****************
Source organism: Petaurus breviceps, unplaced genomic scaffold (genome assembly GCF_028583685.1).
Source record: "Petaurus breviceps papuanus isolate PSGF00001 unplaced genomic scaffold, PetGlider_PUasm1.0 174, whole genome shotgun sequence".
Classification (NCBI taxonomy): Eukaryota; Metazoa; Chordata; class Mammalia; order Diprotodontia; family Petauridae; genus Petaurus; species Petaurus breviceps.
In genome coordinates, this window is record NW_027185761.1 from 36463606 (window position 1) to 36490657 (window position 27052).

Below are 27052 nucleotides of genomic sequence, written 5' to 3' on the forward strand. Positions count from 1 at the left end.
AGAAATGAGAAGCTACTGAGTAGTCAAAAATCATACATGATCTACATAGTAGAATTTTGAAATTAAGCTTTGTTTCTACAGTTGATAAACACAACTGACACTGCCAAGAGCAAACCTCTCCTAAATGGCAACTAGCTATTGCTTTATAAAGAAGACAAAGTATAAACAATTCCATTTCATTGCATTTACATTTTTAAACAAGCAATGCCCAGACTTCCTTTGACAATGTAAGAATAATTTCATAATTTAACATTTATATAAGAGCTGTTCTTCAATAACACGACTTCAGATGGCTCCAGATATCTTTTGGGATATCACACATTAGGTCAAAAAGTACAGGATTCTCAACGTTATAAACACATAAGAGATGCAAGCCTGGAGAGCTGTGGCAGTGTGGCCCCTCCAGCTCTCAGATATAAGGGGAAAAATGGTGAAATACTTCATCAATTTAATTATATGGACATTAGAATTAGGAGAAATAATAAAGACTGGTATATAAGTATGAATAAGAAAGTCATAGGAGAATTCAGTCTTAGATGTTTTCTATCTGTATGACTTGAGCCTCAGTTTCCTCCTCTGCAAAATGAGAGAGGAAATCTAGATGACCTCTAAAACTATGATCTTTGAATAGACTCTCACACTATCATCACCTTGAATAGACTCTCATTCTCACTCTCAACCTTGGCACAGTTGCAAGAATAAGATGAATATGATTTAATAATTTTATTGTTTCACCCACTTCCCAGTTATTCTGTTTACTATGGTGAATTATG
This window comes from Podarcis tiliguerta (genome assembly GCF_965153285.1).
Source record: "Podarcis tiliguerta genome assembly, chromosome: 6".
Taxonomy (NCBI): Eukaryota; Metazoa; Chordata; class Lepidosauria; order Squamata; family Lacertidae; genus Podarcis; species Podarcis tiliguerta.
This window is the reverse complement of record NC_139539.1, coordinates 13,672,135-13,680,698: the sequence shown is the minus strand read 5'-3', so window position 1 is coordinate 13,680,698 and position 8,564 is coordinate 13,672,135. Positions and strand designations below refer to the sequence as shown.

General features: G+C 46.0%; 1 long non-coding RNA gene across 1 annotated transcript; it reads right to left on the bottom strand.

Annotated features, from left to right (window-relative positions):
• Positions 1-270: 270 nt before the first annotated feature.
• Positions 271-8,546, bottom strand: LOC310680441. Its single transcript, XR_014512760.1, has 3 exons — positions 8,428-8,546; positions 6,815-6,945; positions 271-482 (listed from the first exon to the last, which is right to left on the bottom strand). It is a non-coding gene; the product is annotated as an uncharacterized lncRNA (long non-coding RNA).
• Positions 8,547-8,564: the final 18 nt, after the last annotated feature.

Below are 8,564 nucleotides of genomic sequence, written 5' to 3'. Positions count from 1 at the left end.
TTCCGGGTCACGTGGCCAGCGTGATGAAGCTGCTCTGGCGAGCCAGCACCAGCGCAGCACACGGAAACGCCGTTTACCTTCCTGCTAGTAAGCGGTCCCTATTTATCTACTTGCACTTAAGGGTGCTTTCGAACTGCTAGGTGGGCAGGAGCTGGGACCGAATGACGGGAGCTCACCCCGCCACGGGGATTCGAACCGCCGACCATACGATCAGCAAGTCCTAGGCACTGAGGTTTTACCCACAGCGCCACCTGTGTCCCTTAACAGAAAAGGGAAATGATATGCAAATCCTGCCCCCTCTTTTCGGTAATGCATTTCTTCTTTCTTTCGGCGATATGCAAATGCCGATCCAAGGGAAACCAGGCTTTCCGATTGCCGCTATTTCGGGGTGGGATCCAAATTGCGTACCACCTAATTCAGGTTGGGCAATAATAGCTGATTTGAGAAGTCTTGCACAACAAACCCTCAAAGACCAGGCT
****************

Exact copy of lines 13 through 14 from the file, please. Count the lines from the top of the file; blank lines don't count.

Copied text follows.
• Positions 1-270: 270 nt before the first annotated feature.
• Positions 271-8,546, bottom strand: LOC310680441. Its single transcript, XR_014512760.1, has 3 exons — positions 8,428-8,546; positions 6,815-6,945; positions 271-482 (listed from the first exon to the last, which is right to left on the bottom strand). It is a non-coding gene; the product is annotated as an uncharacterized lncRNA (long non-coding RNA).